Professor Leigh Kinsman

Professor Leigh Kinsman

Joint Chair, Professor of Evidence Based Nursing

School of Nursing and Midwifery

Career Summary

Biography

Professor Leigh Kinsman is a Registered Nurse with a PhD in Public Health. Leigh joined the School of Nursing and Midwifery in 2018 after building an extensive research track record in evidence-based nursing practice and rural health. Leigh was Professor of Healthcare Improvement at the University of Tasmania for four years after undertaking a number of leadership roles at the Monash University School of Rural Health. These key roles included Director of Research and Director, Centre of Research Excellence in Rural and Remote Primary Health Care. Professor Kinsman’s current role as Chair, Professor of Evidence Based Nursing, is a joint position with the Mid North Coast Local Health District based in Port Macquarie.

Professor Kinsman’s research program focuses on improving access to evidence based practice in rural settings, particularly via clinical pathways and enhanced research capacity in nurses and midwives.



Qualifications

  • Doctor of Philosophy, La Trobe University
  • Bachelor of Health Science (Nursing), La Trobe University
  • Master of Health Science, La Trobe University

Keywords

  • Clinical Pathways
  • health services research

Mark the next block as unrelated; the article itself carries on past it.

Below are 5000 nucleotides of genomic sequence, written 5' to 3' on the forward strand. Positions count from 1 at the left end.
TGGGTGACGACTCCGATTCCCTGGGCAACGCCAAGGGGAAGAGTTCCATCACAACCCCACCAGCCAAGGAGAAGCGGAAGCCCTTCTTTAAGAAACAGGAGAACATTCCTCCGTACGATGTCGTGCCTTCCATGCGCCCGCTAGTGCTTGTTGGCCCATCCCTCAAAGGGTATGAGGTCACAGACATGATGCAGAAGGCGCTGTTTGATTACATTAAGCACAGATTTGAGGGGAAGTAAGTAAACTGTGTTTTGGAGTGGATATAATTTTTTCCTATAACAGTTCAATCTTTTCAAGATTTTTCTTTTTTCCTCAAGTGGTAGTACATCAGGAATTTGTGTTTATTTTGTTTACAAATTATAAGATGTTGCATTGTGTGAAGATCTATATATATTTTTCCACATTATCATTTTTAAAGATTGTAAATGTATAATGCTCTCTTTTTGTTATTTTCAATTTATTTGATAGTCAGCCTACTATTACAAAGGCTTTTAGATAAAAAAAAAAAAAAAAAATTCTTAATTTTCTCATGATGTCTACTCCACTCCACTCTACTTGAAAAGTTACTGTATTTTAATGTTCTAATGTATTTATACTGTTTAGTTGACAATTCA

• knowledge translation
  • nursing
  • rural health

Fields of Research

Code Description Percentage
111003 Clinical Nursing: Secondary (Acute Care) 50
111002 Clinical Nursing: Primary (Preventative) 25
111799 Public Health and Health Services not elsewhere classified 25

Professional Experience

UON Appointment

Title Organisation / Department
Joint Chair, Professor of Evidence Based Nursing University of Newcastle
School of Nursing and Midwifery
Australia

Academic appointment

Dates Title Organisation / Department
7/11/2018 - 7/12/2018 Professor of Healthcare Improvement University of Tasmania
School of Nursing and Midwifery
Australia
7/02/2011 - 1/08/2014 Asociate Professor in Rural Health Monash University
School of Rural Health
Australia
7/11/2006 - 1/02/2011 Senior Research Fellow Monash University
School of Rural Health
Australia
7/11/1998 - 31/10/2006 Lecturer in Acute Nursing La Trobe University
School of Nursing and Midwifery
Australia

Professional appointment

Dates Title Organisation / Department
7/08/1984 - 1/11/1998 Registered Nurse Bendigo Health
Australia
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Publications

For publications that are currently unpublished or in-press, details are shown in italics.


Chapter (1 outputs)

Year Citation Altmetrics Link
1996 Rotter T, Kinsman L, Machotta A, Zhao F, van der Weijden T, Ronellenfitsch U, Scott SD, 'Clinical pathways for primary care: effects on professional practice, patient outcomes, and costs', Cochrane Database of Systematic Reviews, John Wiley & Sons, Ltd (1996)
DOI 10.1002/14651858.cd010706
Citations Scopus - 11
Co-authors Feili Zhao

Journal article (73 outputs)

Year Citation Altmetrics Link
2019 Mesman J, Walsh K, Kinsman L, Ford K, Bywaters D, 'Blending Video-Reflexive Ethnography With Solution-Focused Approach: A Strengths-Based Approach to Practice Improvement in Health Care', INTERNATIONAL JOURNAL OF QUALITATIVE METHODS, 18 (2019) [C1]
DOI 10.1177/1609406919875277